In 2018, detection of cyanotoxins (microcystins and cylindrospermopsins) in treated drinking water led to the first drinking water advisory of its kind in Oregon, restricting water consumption for the young, elderly, and sensitive population. In Oregon, HABs have potential to impact revenue from recreation, with numerous popular waterbodies having multiple advisories over the past decade due to HABs and the toxins they produce, including Detroit Lake, Timothy Lake, Tenmile Lake, Odell Lake, Upper Klamath Lake, and many others. CyanoHABs are not limited to one or two types of waterbodies; blooms of Dolichospermum (formerly Anabaeana) are common in the large water storage reservoirs on the Willamette’s tributaries, and in several lakes in Lincoln and Clatsop Counties along the coast (Cullaby, Carnihan, Ten Mile, and Devils’s Lake, for example) where Gloeotrichia, Aphanizomenon, Microcystis, and other cyanobacteria can bloom during summer months. CyanoHABs in small agricultural (nursery) irrigation ponds have also led to releases of cyanotoxins downstream and on to drinking water intakes. And in central Oregon, out on the range, various stock ponds and reservoirs used for cattle watering have experienced CyanoHABs with resulting deaths of cattle  with 32 cattle perishing near Lakeview in once incident in 2017. 

USGS studies of some of Oregon’s critical drinking water sources reveals the presence of cyanotoxins including microcystins, anatoxin-a, saxitoxin, and cylindrospermopsin in the surface waters of the Clackamas, North Santiam, McKenzie, and Tualatin River systems, which are important drinking water sources for hundreds of thousands of Oregon residents.

After the 2018 drinking water crisis for the State capital of Salem due to a CyanoHAB in Detroit Lake, USGS partnered with Salem, the U.S. Army Corp of Engineers, and the City of Eugene, Oregon, to more closely monitor CyanoHABs in Detroit Lake and nearby Cougar Reservoir in the McKenzie River Basin.
 

Active Research in Oregon

Harmful algal blooms impact aquatic ecosystems, endangered species, and drinking water supplies.

Over the past decade, various harmful blooms have resulted in numerous water contact and recreational closures and health advisories in lakes, reservoirs, and rivers; dog deaths have been associated with exposure to cyanotoxins. Cyanobacterial blooms produce a range of materials (geosmin, organic matter, toxins) that are a threat to the quality of drinking water supplies, and impose an increased burden on drinking water providers for monitoring and treatment. These issues are harder to address in a timely and effective manner when the sources and nature of the threats are not entirely known.

There are several CyanoHAB interpretive projects and monitoring programs underway:

  1. Benthic cyanobacteria occurrence and cyanotoxin production in three Cascade Range Rivers used for municipal supply: Clackamas, North Santiam, and McKenzie Rivers. Study includes deployment of Solid Phase Adsorption Toxin Trackers (SPATTs) at several drinking water intakes, and assessment of cyanobacteria colonies on river substrates and in the river plankton.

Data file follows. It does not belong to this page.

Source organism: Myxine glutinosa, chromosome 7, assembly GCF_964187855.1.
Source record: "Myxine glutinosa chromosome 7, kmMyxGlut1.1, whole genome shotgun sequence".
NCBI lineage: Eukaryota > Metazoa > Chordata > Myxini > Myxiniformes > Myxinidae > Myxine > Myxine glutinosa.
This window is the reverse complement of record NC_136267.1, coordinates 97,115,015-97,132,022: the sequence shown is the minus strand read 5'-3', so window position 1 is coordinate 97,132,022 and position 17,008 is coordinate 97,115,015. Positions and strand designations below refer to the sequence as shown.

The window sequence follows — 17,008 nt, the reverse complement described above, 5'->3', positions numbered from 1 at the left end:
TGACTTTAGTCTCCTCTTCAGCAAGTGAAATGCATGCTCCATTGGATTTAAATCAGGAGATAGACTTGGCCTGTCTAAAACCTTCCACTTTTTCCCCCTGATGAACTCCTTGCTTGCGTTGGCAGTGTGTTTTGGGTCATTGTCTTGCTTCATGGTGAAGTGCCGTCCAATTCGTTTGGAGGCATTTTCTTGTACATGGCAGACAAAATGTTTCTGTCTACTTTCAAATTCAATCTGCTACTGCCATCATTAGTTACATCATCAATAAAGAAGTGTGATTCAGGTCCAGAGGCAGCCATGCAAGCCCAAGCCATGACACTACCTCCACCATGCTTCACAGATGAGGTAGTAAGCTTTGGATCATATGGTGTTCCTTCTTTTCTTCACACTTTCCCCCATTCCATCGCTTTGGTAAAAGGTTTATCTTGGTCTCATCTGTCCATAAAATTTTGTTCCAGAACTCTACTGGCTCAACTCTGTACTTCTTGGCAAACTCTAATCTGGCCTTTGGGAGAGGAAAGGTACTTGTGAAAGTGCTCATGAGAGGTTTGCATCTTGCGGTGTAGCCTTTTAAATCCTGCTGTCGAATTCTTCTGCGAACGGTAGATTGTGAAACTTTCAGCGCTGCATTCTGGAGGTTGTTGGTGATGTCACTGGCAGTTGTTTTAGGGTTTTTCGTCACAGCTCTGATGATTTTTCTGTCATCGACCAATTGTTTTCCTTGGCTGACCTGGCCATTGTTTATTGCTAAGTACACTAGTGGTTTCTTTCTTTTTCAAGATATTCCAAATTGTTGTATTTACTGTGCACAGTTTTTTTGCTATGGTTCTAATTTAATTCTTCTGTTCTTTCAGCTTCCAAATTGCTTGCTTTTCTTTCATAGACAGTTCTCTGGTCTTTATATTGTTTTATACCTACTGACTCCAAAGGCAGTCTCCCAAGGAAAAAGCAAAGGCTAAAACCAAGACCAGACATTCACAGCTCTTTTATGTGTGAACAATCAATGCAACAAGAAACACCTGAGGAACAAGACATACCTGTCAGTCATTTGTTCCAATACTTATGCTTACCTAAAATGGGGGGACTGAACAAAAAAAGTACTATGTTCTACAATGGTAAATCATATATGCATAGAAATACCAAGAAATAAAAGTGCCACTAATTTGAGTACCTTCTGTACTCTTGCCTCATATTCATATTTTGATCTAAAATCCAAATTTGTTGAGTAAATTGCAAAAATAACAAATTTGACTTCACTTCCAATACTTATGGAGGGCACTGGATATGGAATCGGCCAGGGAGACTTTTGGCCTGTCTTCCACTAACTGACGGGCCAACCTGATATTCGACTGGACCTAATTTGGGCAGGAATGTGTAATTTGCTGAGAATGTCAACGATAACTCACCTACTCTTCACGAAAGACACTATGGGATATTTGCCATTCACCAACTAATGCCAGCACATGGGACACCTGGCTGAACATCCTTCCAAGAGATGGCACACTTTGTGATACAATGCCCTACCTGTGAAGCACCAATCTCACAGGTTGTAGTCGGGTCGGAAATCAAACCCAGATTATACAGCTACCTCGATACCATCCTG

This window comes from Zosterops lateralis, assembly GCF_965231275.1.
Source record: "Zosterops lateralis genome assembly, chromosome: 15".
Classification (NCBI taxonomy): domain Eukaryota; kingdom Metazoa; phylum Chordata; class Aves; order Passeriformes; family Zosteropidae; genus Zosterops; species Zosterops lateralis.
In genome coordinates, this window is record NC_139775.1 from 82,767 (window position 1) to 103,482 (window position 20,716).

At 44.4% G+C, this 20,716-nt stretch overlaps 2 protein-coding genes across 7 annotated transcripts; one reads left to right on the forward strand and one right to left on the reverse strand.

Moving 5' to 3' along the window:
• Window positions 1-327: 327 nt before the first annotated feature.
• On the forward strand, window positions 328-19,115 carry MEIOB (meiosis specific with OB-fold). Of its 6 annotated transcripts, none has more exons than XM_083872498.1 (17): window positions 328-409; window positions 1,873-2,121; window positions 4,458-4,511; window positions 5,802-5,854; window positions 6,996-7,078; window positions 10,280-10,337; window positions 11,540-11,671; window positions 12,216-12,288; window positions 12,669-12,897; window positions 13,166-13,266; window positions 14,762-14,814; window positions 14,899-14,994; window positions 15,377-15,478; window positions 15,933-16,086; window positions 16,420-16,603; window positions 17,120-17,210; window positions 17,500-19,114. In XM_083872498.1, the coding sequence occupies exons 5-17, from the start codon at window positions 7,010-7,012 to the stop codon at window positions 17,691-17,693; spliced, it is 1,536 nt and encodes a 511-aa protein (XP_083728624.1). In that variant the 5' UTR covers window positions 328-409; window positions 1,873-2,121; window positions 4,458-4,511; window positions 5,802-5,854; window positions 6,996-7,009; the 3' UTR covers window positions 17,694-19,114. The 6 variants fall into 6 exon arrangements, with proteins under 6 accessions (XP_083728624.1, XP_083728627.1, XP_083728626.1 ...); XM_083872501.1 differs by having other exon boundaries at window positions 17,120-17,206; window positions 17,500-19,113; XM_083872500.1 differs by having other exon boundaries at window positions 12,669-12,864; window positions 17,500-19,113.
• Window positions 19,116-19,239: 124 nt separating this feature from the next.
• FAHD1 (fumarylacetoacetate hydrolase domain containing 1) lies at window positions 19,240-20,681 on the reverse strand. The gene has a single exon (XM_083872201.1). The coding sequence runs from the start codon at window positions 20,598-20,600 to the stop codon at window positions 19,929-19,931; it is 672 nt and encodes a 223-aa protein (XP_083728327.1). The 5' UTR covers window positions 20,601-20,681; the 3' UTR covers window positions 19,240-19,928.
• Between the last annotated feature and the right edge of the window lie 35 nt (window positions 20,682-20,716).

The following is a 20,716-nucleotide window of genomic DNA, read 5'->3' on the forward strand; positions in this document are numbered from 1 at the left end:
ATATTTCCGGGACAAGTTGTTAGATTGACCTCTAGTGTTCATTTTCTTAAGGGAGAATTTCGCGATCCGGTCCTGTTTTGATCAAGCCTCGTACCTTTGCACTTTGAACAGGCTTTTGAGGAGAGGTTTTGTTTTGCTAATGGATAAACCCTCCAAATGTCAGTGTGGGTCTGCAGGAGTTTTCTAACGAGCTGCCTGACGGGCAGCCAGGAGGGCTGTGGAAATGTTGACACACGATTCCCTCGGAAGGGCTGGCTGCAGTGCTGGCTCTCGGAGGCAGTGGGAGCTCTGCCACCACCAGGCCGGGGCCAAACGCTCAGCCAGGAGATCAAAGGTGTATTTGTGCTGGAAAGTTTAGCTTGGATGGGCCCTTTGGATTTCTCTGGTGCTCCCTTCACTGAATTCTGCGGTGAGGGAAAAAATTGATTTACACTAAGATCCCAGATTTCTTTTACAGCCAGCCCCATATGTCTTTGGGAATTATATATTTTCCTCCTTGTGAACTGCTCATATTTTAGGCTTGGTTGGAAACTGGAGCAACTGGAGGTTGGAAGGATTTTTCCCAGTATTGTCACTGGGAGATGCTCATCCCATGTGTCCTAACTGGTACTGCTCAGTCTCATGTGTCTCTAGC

2. Enhanced monitoring of the North Santiam and McKenzie Rivers, includes continuous, real-time monitoring of HAB parameters (water temperature, pH, dissolved oxygen, total chlorophyll, phycocyanin, and fDOM) in two reservoirs—Detroit Lake and Cougar Reservoir—with downstream continuous monitors providing real time data as an early warning system to downstream drinking water providers.
  3. Deployment of SPATTs in New York’s Finger Lakes region. Collaboration with the USGS NY WSC includes deployments in three lakes and three depths per lake, during the summer and early autumn growing season.
  4. Deployment of SPATTs in CA’s Rodeo Lagoon, where blooms of Nodularia contribute to poor water quality, and production of nodularin cyanotoxin, that causes low dissolved oxygen and other water quality issues for aquatic life, including the ESA-listed Gobi fish, which experience periodic fish kills during episodes of degraded water quality.
  5. Periodic monitoring of cyanobacteria in Portland’s Ross Island Lagoon, which experiences blooms of Dolichospermum, Aphanizomenon, and Microcystis, which can produce toxins exceeding Oregon Health Authority guidelines leading to water contact recreational advisories during summer.

 

algae

Cyanobacterium Gloeotrichia echinulata under a microscope (Photo: Barry Rosen, USGS).

USGS Laboratory Capabilities

The USGS Oregon Water Science Center has researched and implemented methods for the evaluation of cyanotoxins in water and in the cyanobacteria colonies on rock substrates and in river and lake/reservoir plankton. These included the use of passive samplers (Solid Phase Adsorption Toxin Trackers, or SPATTs), which concentrate cyanotoxins from the water column over time; these can be extracted and analyzed using Enzyme Linked Immunosorbent Assays (ELISA). Cyanotoxins currently analyzed at the USGS include total microcystins/nodularin (ADDA), cylindrospermopsin, saxitoxin, and anatoxin-a. Chlorophyll-a is also measured in the laboratory as an estimate of the total algal biomass in water, benthic, and plankton net tows.

 

Additional Resources

Oregon Health Authority

U.S. Environmental Protection Agency

grass

Stargrass in the Yakima River, Oregon (Photo: Kurt Carptenter, USGS).